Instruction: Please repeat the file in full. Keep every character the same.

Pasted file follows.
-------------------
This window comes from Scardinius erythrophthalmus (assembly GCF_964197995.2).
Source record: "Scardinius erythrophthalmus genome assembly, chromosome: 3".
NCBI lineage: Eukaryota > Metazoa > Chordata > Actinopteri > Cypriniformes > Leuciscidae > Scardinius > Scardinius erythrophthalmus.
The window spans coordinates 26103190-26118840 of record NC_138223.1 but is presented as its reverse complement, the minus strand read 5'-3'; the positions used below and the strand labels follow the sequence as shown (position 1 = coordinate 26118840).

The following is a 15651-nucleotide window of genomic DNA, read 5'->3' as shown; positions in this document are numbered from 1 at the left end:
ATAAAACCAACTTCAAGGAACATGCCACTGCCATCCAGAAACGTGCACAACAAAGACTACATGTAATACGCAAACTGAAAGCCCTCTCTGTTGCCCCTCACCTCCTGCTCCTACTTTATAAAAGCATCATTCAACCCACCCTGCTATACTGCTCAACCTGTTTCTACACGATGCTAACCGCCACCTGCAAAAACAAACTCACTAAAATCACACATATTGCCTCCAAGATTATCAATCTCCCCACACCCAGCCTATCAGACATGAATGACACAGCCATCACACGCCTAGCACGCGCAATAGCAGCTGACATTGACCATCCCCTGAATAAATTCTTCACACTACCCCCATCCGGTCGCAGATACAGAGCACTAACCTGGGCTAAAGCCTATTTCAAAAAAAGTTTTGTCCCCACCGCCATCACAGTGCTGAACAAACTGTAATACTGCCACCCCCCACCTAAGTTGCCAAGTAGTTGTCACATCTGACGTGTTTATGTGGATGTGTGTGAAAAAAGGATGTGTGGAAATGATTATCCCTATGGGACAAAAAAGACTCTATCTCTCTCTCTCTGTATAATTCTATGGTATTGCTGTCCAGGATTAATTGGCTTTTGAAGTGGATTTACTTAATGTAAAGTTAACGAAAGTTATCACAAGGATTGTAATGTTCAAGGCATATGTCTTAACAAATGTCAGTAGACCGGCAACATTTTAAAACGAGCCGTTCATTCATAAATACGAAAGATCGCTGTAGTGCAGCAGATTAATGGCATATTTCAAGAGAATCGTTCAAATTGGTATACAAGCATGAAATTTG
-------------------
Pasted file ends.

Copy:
This window comes from Scardinius erythrophthalmus (assembly GCF_964197995.2).
Source record: "Scardinius erythrophthalmus genome assembly, chromosome: 3".
NCBI lineage: Eukaryota > Metazoa > Chordata > Actinopteri > Cypriniformes > Leuciscidae > Scardinius > Scardinius erythrophthalmus.
The window spans coordinates 26103190-26118840 of record NC_138223.1 but is presented as its reverse complement, the minus strand read 5'-3'; the positions used below and the strand labels follow the sequence as shown (position 1 = coordinate 26118840).

The following is a 15651-nucleotide window of genomic DNA, read 5'->3' as shown; positions in this document are numbered from 1 at the left end:
ATAAAACCAACTTCAAGGAACATGCCACTGCCATCCAGAAACGTGCACAACAAAGACTACATGTAATACGCAAACTGAAAGCCCTCTCTGTTGCCCCTCACCTCCTGCTCCTACTTTATAAAAGCATCATTCAACCCACCCTGCTATACTGCTCAACCTGTTTCTACACGATGCTAACCGCCACCTGCAAAAACAAACTCACTAAAATCACACATATTGCCTCCAAGATTATCAATCTCCCCACACCCAGCCTATCAGACATGAATGACACAGCCATCACACGCCTAGCACGCGCAATAGCAGCTGACATTGACCATCCCCTGAATAAATTCTTCACACTACCCCCATCCGGTCGCAGATACAGAGCACTAACCTGGGCTAAAGCCTATTTCAAAAAAAGTTTTGTCCCCACCGCCATCACAGTGCTGAACAAACTGTAATACTGCCACCCCCCACCTAAGTTGCCAAGTAGTTGTCACATCTGACGTGTTTATGTGGATGTGTGTGAAAAAAGGATGTGTGGAAATGATTATCCCTATGGGACAAAAAAGACTCTATCTCTCTCTCTCTGTATAATTCTATGGTATTGCTGTCCAGGATTAATTGGCTTTTGAAGTGGATTTACTTAATGTAAAGTTAACGAAAGTTATCACAAGGATTGTAATGTTCAAGGCATATGTCTTAACAAATGTCAGTAGACCGGCAACATTTTAAAACGAGCCGTTCATTCATAAATACGAAAGATCGCTGTAGTGCAGCAGATTAATGGCATATTTCAAGAGAATCGTTCAAATTGGTATACAAGCATGAAATTTG